Something more to add to the ever-expanding reading list. it's been said that if you read a book a month for the next decade that is only 120 books, so it should count. I'm one of those people who has four or five books going at a time, but nonetheless the point is well-taken, and I am trying to make full use of reading opportunities. As I have noted here more than once, I am a big fan of Vattimo's and I am currently reading Farewell to Truth, which is living up to expectation. I'll write about it soon, i just want to get in a little deeper first and think through what he is saying. I am also re-reading After Christianity with my grad-reading group-(unofficially called The Experimental Theology Club-we just finished Clayton Crockett's Interstices of the Sublime), which gave me some framework for some of my recent thinking about religion/church/christianity.
I also prefer Vattimo's critique of communism to Zizek's, it could be that it is simply a familiarity with western approaches to socialism as opposed to Zizek's eastern bloc version, but Vattimo is a more nuanced and gentle thinker, at least for me. Zabala has done a lot of translating of Vattimo's work, so it is nice to see a colaboration in the works. Hermeneutical Communism is the title and here is part of the pre-publication blurb.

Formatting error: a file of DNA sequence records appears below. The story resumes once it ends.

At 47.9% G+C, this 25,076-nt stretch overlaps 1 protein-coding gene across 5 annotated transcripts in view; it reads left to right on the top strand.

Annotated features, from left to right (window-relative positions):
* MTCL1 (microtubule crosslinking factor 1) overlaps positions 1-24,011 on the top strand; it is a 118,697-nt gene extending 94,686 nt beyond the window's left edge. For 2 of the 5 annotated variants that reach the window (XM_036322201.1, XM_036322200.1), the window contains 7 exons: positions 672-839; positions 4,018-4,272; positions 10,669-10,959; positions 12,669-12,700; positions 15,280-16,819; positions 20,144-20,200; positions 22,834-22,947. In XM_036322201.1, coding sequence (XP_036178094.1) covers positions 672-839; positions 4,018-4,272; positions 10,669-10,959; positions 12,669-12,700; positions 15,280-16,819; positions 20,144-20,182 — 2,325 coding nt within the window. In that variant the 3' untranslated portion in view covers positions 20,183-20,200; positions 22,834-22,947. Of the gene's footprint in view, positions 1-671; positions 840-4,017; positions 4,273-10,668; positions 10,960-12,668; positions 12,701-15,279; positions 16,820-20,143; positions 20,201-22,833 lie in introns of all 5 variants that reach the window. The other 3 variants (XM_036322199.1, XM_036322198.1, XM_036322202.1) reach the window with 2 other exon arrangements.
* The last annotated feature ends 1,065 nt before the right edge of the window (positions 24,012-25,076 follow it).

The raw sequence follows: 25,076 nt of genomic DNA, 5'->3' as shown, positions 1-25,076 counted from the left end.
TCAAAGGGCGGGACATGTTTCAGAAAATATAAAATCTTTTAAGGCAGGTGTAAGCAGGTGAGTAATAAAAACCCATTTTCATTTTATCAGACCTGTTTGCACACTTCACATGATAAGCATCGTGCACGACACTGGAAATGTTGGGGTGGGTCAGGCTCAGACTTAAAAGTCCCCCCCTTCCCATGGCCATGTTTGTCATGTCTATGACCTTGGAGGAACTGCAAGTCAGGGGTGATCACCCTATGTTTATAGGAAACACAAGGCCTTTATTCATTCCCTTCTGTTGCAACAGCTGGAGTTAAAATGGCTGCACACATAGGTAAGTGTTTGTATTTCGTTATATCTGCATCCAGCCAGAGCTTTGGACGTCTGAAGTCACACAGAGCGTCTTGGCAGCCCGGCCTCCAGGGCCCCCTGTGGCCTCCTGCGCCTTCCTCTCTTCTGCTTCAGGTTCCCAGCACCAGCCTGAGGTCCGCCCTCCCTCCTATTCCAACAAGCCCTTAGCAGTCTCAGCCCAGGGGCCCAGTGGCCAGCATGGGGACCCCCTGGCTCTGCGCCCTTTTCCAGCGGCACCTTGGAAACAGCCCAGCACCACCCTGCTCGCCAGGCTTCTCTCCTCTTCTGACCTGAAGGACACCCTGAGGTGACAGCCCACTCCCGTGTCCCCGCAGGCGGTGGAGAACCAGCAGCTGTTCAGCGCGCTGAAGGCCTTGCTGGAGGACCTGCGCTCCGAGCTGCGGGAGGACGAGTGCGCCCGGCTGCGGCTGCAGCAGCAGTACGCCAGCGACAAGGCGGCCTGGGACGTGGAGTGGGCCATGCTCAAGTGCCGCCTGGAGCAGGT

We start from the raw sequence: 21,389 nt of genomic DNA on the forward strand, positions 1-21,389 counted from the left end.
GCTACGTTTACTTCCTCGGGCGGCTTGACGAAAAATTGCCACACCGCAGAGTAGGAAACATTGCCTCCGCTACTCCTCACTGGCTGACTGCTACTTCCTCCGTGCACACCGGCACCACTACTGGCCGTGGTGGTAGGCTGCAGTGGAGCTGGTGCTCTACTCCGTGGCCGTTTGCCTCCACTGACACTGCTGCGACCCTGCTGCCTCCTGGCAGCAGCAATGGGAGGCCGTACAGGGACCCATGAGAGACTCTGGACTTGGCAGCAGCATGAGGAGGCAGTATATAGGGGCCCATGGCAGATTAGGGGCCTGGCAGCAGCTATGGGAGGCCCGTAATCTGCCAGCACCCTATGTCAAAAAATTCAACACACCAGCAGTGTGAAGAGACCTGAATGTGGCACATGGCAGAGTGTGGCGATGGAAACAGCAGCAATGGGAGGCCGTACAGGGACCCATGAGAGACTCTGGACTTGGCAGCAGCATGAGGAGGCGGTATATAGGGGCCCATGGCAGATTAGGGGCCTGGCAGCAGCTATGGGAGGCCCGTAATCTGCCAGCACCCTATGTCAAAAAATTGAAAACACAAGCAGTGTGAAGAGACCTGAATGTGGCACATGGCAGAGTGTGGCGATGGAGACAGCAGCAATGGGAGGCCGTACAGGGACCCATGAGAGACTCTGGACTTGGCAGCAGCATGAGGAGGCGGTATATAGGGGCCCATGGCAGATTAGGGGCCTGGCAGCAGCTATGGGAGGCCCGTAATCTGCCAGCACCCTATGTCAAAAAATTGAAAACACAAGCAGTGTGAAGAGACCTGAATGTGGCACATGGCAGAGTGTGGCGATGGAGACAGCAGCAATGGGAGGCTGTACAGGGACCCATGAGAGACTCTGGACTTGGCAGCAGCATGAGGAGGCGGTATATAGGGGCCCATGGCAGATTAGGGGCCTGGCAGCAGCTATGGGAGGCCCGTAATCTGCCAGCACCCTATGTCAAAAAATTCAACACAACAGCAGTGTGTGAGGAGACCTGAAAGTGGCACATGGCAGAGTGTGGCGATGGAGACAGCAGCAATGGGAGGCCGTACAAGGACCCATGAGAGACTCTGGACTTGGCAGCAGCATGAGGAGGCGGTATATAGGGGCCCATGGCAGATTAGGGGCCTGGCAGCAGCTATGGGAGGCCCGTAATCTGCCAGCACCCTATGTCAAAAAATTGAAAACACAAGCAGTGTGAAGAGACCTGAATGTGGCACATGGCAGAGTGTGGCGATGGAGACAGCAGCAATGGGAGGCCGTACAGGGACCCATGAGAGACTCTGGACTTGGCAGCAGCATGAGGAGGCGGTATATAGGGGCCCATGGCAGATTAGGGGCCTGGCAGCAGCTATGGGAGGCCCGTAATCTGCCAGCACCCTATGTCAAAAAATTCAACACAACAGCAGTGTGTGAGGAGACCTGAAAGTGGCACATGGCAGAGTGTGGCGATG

"Communism no longer represents an appealing alternative to capitalism, having lost much of its political clout and theoretical power. In its original Marxist formulation, communism promised an ideal of development, but only through a logic of war, and while a number of reformist governments still promote this ideology, their legitimacy has steadily declined since the fall of the Berlin wall.
Separating communism from its metaphysical foundations, which include an abiding faith in the immutable laws of history and an almost holy conception of the proletariat, Gianni Vattimo and Santiago Zabala recast Marx's theories at a time when capitalism's metaphysical moorings—in technology, empire, and industrialization—are buckling. Michael Hardt and Antonio Negri call for a return of the revolutionary left, but Vattimo and Zabala fear this would lead only to more violence and failed political policy. Instead, they adopt an antifoundationalist stance, drawn from the hermeneutical thought of Martin Heidegger, Jacques Derrida, and Richard Rorty, that relies on interpretation rather than truth and is more flexible in different contexts. "Hermeneutic communism" leaves aside the ideal of development and the general call for revolution. It motivates a resistance to capitalism's inequalities, yet intervenes against violence and authoritarianism by emphasizing the interpretative nature of truth. Paralleling Vattimo and Zabala's well-known weakening of religion, Hermeneutic Communism realizes the fully transformational, politically effective potential of Marxist thought."
So this is on the list, one more for the Amazon addiction.